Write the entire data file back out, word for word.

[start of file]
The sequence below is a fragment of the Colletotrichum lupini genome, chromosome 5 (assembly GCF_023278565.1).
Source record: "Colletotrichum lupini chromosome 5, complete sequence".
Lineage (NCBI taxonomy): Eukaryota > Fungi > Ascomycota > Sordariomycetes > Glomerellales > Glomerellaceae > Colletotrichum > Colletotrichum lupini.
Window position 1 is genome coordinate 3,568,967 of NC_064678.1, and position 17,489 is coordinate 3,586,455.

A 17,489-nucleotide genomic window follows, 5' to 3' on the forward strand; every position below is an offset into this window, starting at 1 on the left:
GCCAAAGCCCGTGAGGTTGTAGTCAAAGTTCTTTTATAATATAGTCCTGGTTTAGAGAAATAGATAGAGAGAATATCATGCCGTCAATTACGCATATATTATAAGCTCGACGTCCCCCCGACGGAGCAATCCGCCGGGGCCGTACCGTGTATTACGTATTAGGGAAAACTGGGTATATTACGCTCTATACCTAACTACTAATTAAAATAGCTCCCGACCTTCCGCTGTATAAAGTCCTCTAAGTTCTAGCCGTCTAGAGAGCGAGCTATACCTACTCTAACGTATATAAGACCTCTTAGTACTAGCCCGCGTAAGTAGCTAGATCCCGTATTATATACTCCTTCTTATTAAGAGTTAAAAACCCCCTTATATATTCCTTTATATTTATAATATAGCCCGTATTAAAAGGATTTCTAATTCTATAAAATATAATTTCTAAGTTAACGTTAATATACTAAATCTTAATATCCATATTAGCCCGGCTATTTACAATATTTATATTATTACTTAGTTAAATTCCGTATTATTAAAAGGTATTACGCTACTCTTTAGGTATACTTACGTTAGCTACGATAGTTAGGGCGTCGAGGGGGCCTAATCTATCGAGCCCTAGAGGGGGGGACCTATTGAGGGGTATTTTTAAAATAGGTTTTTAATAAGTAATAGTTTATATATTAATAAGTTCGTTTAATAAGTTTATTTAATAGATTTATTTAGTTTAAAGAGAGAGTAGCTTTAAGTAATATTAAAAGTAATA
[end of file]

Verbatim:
The sequence below is a fragment of the Colletotrichum lupini genome, chromosome 5 (assembly GCF_023278565.1).
Source record: "Colletotrichum lupini chromosome 5, complete sequence".
Lineage (NCBI taxonomy): Eukaryota > Fungi > Ascomycota > Sordariomycetes > Glomerellales > Glomerellaceae > Colletotrichum > Colletotrichum lupini.
Window position 1 is genome coordinate 3,568,967 of NC_064678.1, and position 17,489 is coordinate 3,586,455.

A 17,489-nucleotide genomic window follows, 5' to 3' on the forward strand; every position below is an offset into this window, starting at 1 on the left:
GCCAAAGCCCGTGAGGTTGTAGTCAAAGTTCTTTTATAATATAGTCCTGGTTTAGAGAAATAGATAGAGAGAATATCATGCCGTCAATTACGCATATATTATAAGCTCGACGTCCCCCCGACGGAGCAATCCGCCGGGGCCGTACCGTGTATTACGTATTAGGGAAAACTGGGTATATTACGCTCTATACCTAACTACTAATTAAAATAGCTCCCGACCTTCCGCTGTATAAAGTCCTCTAAGTTCTAGCCGTCTAGAGAGCGAGCTATACCTACTCTAACGTATATAAGACCTCTTAGTACTAGCCCGCGTAAGTAGCTAGATCCCGTATTATATACTCCTTCTTATTAAGAGTTAAAAACCCCCTTATATATTCCTTTATATTTATAATATAGCCCGTATTAAAAGGATTTCTAATTCTATAAAATATAATTTCTAAGTTAACGTTAATATACTAAATCTTAATATCCATATTAGCCCGGCTATTTACAATATTTATATTATTACTTAGTTAAATTCCGTATTATTAAAAGGTATTACGCTACTCTTTAGGTATACTTACGTTAGCTACGATAGTTAGGGCGTCGAGGGGGCCTAATCTATCGAGCCCTAGAGGGGGGGACCTATTGAGGGGTATTTTTAAAATAGGTTTTTAATAAGTAATAGTTTATATATTAATAAGTTCGTTTAATAAGTTTATTTAATAGATTTATTTAGTTTAAAGAGAGAGTAGCTTTAAGTAATATTAAAAGTAATA